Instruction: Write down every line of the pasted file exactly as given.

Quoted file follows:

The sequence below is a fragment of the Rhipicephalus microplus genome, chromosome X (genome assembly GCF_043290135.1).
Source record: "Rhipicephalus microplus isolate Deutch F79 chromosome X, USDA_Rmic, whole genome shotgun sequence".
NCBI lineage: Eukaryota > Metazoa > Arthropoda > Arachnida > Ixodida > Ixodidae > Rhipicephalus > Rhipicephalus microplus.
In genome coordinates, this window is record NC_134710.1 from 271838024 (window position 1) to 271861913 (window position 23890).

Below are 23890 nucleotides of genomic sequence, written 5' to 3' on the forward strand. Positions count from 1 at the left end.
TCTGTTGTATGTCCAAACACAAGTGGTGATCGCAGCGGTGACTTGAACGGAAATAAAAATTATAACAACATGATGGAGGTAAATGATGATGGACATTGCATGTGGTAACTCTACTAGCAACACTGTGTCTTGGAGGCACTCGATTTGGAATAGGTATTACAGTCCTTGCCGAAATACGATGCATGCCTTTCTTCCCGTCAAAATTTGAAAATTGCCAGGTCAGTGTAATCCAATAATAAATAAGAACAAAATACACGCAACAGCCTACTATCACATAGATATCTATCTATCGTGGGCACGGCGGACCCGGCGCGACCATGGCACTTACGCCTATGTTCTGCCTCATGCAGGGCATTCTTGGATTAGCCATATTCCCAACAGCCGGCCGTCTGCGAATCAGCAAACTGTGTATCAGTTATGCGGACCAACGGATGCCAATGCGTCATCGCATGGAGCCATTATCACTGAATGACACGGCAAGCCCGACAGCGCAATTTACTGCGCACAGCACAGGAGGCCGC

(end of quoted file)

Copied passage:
The sequence below is a fragment of the Rhipicephalus microplus genome, chromosome X (genome assembly GCF_043290135.1).
Source record: "Rhipicephalus microplus isolate Deutch F79 chromosome X, USDA_Rmic, whole genome shotgun sequence".
NCBI lineage: Eukaryota > Metazoa > Arthropoda > Arachnida > Ixodida > Ixodidae > Rhipicephalus > Rhipicephalus microplus.
In genome coordinates, this window is record NC_134710.1 from 271838024 (window position 1) to 271861913 (window position 23890).

Below are 23890 nucleotides of genomic sequence, written 5' to 3' on the forward strand. Positions count from 1 at the left end.
TCTGTTGTATGTCCAAACACAAGTGGTGATCGCAGCGGTGACTTGAACGGAAATAAAAATTATAACAACATGATGGAGGTAAATGATGATGGACATTGCATGTGGTAACTCTACTAGCAACACTGTGTCTTGGAGGCACTCGATTTGGAATAGGTATTACAGTCCTTGCCGAAATACGATGCATGCCTTTCTTCCCGTCAAAATTTGAAAATTGCCAGGTCAGTGTAATCCAATAATAAATAAGAACAAAATACACGCAACAGCCTACTATCACATAGATATCTATCTATCGTGGGCACGGCGGACCCGGCGCGACCATGGCACTTACGCCTATGTTCTGCCTCATGCAGGGCATTCTTGGATTAGCCATATTCCCAACAGCCGGCCGTCTGCGAATCAGCAAACTGTGTATCAGTTATGCGGACCAACGGATGCCAATGCGTCATCGCATGGAGCCATTATCACTGAATGACACGGCAAGCCCGACAGCGCAATTTACTGCGCACAGCACAGGAGGCCGC